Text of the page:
The Conservative government created the position of veterans ombudsman three years ago and installed Patrick Stogran, an outspoken retired colonel, as the first one. Now it has told him that his contract is not being renewed. It seems clear that the passionate Mr. Stogran was willing to move Heaven and Earth to help veterans. But whether he had the skills and judgment to succeed in moving two other imposing forces - the veterans affairs bureaucracy, and government policy affecting veterans - is less clear.
This government has shown a pattern of discomfort with the watchdogs on federal payrolls. It has dismissed or not renewed the contracts of some estimable people. Peter Tinsley headed the Military Police Complaints Commission, a quasi-judicial body. He once chaired a body in Kosovo that recruited and disciplined prosecutors and judges. His qualifications and performance were impeccable. Linda Keen was the president of the Nuclear Safety Commission. Paul Kennedy ran the Commission for Public Complaints Against the RCMP. All tangled with government. By its actions, Ottawa invited the inference that it could not tolerate the challenges that are simply part of the jobs these officials held.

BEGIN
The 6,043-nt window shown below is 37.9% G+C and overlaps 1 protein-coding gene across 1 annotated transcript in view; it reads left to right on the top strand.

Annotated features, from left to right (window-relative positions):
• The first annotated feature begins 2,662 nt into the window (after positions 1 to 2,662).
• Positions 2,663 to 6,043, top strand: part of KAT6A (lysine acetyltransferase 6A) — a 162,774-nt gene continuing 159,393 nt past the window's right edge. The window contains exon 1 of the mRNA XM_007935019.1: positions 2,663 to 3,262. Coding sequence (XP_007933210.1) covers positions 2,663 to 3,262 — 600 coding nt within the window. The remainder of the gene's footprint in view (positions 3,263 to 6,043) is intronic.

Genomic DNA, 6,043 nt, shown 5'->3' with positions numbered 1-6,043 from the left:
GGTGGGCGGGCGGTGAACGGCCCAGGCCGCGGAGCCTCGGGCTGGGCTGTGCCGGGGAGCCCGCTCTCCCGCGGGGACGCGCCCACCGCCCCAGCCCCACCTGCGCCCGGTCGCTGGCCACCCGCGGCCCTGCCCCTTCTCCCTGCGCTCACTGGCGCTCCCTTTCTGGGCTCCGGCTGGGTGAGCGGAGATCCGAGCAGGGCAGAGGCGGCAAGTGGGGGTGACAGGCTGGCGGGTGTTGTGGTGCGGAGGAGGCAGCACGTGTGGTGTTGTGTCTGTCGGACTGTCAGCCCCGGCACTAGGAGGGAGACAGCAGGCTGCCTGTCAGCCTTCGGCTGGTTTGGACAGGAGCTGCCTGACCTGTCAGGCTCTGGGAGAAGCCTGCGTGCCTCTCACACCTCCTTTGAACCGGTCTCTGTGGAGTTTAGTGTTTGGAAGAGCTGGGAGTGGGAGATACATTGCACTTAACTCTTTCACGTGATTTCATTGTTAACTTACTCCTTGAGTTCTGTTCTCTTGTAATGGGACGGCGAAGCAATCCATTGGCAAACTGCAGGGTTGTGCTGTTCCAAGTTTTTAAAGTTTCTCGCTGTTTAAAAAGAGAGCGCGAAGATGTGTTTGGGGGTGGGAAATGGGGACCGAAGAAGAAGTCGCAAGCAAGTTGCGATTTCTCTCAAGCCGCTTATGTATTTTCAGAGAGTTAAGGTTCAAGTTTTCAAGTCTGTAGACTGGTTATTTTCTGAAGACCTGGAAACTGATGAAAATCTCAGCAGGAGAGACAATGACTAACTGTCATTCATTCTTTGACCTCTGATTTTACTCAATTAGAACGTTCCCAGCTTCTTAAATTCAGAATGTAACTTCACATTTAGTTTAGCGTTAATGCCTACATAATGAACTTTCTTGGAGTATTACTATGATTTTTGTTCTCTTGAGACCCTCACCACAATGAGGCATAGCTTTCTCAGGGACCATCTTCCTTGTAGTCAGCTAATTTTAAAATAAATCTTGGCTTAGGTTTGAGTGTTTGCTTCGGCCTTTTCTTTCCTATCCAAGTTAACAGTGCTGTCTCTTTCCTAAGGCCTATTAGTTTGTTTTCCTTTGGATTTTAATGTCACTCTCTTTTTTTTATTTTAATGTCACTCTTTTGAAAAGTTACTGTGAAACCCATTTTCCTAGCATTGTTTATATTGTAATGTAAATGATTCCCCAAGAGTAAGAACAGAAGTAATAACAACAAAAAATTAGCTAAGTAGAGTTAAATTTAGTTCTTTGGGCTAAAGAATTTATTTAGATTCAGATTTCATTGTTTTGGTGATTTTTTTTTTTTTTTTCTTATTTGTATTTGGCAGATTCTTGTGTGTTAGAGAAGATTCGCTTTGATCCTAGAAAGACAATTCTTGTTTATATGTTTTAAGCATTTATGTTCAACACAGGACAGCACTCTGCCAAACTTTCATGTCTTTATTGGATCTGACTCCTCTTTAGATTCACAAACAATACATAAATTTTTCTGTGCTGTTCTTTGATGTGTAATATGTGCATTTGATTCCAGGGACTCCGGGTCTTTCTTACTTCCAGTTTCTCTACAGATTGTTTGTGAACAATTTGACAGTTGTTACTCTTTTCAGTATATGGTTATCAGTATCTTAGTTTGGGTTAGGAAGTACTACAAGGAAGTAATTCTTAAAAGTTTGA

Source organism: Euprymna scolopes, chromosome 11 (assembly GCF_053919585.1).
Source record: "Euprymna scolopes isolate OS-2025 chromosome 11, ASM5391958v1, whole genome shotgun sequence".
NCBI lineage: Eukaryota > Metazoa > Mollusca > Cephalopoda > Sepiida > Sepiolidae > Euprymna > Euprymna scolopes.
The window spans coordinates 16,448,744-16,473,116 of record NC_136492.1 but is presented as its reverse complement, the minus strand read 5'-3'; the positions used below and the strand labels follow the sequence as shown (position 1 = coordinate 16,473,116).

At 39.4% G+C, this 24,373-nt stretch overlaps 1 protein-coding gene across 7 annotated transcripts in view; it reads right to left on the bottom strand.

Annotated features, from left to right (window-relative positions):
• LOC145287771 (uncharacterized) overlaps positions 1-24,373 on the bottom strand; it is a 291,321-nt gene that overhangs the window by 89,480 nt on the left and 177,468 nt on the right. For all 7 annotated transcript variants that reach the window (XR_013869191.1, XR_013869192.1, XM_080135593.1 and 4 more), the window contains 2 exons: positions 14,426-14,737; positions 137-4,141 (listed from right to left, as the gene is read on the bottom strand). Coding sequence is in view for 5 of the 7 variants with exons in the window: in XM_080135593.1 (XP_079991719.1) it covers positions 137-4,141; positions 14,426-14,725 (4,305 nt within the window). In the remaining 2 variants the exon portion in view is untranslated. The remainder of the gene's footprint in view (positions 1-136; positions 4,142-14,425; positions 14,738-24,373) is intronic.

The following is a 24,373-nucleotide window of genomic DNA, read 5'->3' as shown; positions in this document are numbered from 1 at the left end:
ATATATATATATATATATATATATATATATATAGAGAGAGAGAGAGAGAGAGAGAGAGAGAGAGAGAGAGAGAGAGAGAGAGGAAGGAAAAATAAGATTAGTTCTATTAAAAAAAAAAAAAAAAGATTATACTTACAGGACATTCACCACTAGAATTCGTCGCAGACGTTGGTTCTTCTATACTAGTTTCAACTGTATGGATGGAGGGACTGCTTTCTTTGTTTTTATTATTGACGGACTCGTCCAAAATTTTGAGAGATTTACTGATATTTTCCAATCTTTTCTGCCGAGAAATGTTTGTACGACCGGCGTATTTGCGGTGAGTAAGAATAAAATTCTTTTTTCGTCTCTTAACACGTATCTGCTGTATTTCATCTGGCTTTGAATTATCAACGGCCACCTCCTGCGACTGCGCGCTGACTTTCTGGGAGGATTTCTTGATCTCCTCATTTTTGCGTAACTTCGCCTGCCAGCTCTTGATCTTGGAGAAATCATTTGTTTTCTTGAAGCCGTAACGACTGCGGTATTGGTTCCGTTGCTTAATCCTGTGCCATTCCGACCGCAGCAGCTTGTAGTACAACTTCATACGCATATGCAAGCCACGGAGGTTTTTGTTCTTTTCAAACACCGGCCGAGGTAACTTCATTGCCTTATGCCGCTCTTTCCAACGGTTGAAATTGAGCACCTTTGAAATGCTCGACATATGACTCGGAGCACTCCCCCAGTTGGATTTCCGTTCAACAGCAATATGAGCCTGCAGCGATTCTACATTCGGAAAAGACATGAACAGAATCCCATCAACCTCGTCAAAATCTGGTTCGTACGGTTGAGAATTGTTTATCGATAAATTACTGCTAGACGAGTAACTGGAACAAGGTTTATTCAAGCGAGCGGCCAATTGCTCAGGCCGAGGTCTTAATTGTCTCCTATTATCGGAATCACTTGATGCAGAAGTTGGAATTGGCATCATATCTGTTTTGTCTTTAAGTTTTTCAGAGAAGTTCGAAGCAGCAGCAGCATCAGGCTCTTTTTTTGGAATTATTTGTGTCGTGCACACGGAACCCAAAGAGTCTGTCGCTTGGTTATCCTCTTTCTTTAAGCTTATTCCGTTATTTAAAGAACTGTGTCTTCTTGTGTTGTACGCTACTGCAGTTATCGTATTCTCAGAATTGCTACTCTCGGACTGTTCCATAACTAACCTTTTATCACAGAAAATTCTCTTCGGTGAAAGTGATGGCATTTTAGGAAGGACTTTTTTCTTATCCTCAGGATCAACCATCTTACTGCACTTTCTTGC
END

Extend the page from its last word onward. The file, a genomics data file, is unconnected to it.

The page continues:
From the government's standpoint, the optics are not good in letting Mr. Stogran go. The government has staked a great deal on its support of the Canadian military in Afghanistan. Mr. Stogran has gone to bat for Afghan veterans. Only recently, he was one of them, as commander of the 3rd Battalion of Princess Patricia's Canadian Light Infantry in Afghanistan in 2002. But he may have burnt some bridges rather quickly. This week he publicly quoted an unnamed Treasury Board official as having said that dead soldiers cost less than disabled ones, a comment (whether it was actually made or not) that may give the false impression that the Canadian government prefers it that way. He also said if government won't get behind the soldiers, it should get in front of them.
"I think that Pat's usual forthright way of looking at issues and making comments got him into a position where he could not work effectively with public servants or, more to the point, they could not work effectively with him," says Douglas Bland, the chair of defence management studies at the Queen's University School of Policy Studies.
There are different ways to be an ombudsman, but all of them involve taking up a cudgel on behalf of people with relatively little power. Mr. Stogran took up a cudgel for those who put their lives at risk for their country. As for a successor, Ottawa should be prepared to accept an equally passionate defender of veterans' interests.
Follow us on Twitter: